“Not all needs are visible,” she continued. “I have come to realize that the greatest need of humanity is a spiritual need.”
Irwin-Diehl and Murphy took turns reading off the names of graduates.
The event concluded with a benediction by Dr. Donald Kelly.
“Even though we came as individuals, we leave as a group, as a cohort,” he said. “We can lead, teach and listen better than when we came in.”
Throughout the program, music was provided by the Rev. LaThelma A. Yenn-Batah, senior pastor of Flemington (N.J.) Baptist Church.
While attending the class Grief, Loss and Pastoral Approach to BioMedical Ethics, student Gail Henderson was inspired to begin a nonprofit called the Nana Project, for which she and her daughter appear on the TV news to discuss the death of their mother and grandmother from gynecological cancer.
Benefits for graduates
The program’s graduates will enjoy valuable benefits, including associate endorsement through ABHMS; a six-month membership in the American Baptist National Network for Chaplains, Pastoral Counselors and Specialized Ministers; and participation in the active networking community on ABHMS’ ministrElife online platform.
The newly established associate endorsement designation provides those who complete the ABHMS training with a number of advantages, including:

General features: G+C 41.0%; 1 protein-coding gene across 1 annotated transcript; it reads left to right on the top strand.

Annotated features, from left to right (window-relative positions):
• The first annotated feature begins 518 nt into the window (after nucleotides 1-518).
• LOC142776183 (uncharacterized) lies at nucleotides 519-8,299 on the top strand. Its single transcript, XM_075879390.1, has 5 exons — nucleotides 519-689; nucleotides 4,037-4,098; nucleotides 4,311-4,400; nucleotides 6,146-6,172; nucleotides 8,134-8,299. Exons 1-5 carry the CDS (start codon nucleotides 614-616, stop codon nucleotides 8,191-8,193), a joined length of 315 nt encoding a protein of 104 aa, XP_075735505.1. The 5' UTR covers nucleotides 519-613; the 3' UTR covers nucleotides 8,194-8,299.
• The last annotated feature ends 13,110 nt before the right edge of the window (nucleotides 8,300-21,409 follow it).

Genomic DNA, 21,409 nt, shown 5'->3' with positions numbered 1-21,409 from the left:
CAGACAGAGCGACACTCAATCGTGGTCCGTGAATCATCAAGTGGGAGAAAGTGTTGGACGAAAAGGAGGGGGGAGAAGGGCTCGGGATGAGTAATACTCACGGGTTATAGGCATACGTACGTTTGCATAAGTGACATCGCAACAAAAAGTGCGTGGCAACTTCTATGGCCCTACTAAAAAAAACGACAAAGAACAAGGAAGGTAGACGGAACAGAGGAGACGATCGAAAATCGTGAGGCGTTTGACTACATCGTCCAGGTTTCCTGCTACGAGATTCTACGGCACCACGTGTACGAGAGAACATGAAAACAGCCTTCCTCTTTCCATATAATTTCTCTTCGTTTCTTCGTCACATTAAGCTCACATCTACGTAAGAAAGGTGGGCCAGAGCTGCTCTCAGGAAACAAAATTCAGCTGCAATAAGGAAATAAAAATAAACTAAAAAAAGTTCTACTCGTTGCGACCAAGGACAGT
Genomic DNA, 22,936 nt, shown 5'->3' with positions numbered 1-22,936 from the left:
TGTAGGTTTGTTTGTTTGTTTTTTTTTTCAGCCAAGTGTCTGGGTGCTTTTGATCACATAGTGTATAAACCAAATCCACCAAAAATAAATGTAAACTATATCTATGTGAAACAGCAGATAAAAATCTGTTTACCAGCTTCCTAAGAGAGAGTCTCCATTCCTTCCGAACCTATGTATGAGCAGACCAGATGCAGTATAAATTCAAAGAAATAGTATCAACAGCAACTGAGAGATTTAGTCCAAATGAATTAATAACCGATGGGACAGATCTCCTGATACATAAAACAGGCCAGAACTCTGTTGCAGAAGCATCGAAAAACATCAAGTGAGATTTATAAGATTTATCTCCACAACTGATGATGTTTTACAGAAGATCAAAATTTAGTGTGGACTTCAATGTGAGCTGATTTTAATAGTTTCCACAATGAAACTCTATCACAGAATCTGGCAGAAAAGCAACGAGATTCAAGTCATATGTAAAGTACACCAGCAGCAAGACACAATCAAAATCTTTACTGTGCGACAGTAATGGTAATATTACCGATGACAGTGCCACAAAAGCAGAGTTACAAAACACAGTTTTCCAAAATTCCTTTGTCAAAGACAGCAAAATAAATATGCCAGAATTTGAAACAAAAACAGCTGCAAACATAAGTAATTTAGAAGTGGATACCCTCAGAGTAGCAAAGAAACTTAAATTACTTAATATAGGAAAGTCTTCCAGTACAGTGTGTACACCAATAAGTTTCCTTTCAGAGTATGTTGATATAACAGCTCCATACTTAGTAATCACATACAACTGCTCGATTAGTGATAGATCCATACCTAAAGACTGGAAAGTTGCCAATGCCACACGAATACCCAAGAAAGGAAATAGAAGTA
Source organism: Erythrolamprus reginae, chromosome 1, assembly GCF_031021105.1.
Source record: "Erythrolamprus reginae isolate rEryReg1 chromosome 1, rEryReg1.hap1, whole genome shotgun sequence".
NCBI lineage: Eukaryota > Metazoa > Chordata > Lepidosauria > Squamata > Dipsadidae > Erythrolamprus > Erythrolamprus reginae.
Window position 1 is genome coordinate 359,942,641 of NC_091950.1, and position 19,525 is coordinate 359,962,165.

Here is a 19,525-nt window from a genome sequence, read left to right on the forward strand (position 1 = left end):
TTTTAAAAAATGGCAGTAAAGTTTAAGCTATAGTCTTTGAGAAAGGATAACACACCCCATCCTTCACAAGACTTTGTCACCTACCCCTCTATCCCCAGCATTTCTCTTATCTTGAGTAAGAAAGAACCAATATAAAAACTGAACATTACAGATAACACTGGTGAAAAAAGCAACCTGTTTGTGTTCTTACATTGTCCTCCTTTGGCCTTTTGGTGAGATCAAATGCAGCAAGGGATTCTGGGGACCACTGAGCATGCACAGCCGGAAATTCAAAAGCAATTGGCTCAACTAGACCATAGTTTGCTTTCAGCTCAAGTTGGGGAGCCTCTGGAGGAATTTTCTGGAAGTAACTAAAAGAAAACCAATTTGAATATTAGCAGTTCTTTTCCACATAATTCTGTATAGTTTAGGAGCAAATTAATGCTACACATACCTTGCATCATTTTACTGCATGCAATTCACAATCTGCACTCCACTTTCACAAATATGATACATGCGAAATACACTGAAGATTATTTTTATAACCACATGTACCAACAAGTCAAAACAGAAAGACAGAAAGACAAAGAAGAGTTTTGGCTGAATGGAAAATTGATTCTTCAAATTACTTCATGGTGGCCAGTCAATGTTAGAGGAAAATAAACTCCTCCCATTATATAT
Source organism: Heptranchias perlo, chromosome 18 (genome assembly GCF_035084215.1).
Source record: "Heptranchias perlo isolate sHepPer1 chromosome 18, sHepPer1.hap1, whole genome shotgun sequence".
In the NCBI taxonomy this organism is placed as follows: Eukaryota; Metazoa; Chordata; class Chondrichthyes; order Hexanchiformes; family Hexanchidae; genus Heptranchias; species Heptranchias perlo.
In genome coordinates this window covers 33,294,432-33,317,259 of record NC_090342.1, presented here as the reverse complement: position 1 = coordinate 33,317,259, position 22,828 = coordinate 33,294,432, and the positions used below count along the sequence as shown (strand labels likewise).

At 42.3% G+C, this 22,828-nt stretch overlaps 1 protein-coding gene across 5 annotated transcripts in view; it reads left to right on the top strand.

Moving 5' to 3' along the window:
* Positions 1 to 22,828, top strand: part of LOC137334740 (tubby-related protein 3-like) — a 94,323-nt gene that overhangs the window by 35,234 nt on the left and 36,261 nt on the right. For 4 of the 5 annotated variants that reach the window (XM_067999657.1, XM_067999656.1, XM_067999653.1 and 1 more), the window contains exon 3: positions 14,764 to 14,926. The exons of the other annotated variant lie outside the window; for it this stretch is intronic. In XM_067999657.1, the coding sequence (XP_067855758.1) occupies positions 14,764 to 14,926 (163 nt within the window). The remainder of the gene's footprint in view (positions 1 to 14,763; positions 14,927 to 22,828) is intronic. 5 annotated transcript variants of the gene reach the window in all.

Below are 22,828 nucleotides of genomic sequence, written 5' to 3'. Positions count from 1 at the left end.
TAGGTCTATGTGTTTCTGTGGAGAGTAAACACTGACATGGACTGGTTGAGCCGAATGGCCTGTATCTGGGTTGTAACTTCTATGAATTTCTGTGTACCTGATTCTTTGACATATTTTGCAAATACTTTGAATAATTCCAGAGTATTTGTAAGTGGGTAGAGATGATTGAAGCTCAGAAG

- Credibility with agencies as volunteer chaplains.
- Enhanced credibility in community practice settings, such as emergency services, protests, airports and campuses.
- Possible employment as hospice chaplains with additional experiences (i.e. clergy years of ministry).
- Recognition and affirmation of respective call within the American Baptist Churches USA family.
- Continuing education credits and, in some cases, independent study.
- Pride in accomplishment and professional/spiritual growth.
About ‘Chaplaincy Skills for Community Ministry’
Led by board-certified and endorsed chaplains, this practical course in chaplaincy skills was developed for community contexts, where a ministry of nonsectarian spiritual care is needed. It teaches how to offer a ministry of presence that honors ecumenical and interfaith engagement, demonstrates cultural humility, practices refined listening skills, and responds to trauma with sensitivity and accountability.
The cohort is intended for (1) individuals who are exploring a call to chaplaincy in health care, prisons, military, higher education and (2) those who are already providing community support as chaplains, pastors, deacons or missionaries in other contexts.
For more information about ABHMS’ Chaplaincy and Specialized Ministries, visit abhms.org/ministries/developing-leaders/chaplaincy/.
American Baptist Home Mission Societies partners with American Baptists to promote Christian faith, cultivate Christ-centered leaders and disciples, and bring healing and transformation to communities across the United States and Puerto Rico.
American Baptist Churches USA is one of the most diverse Christian denominations today, with approximately 5,000 congregations comprised of 1.3 million members, across the United States and Puerto Rico, all engaged in God’s mission around the world.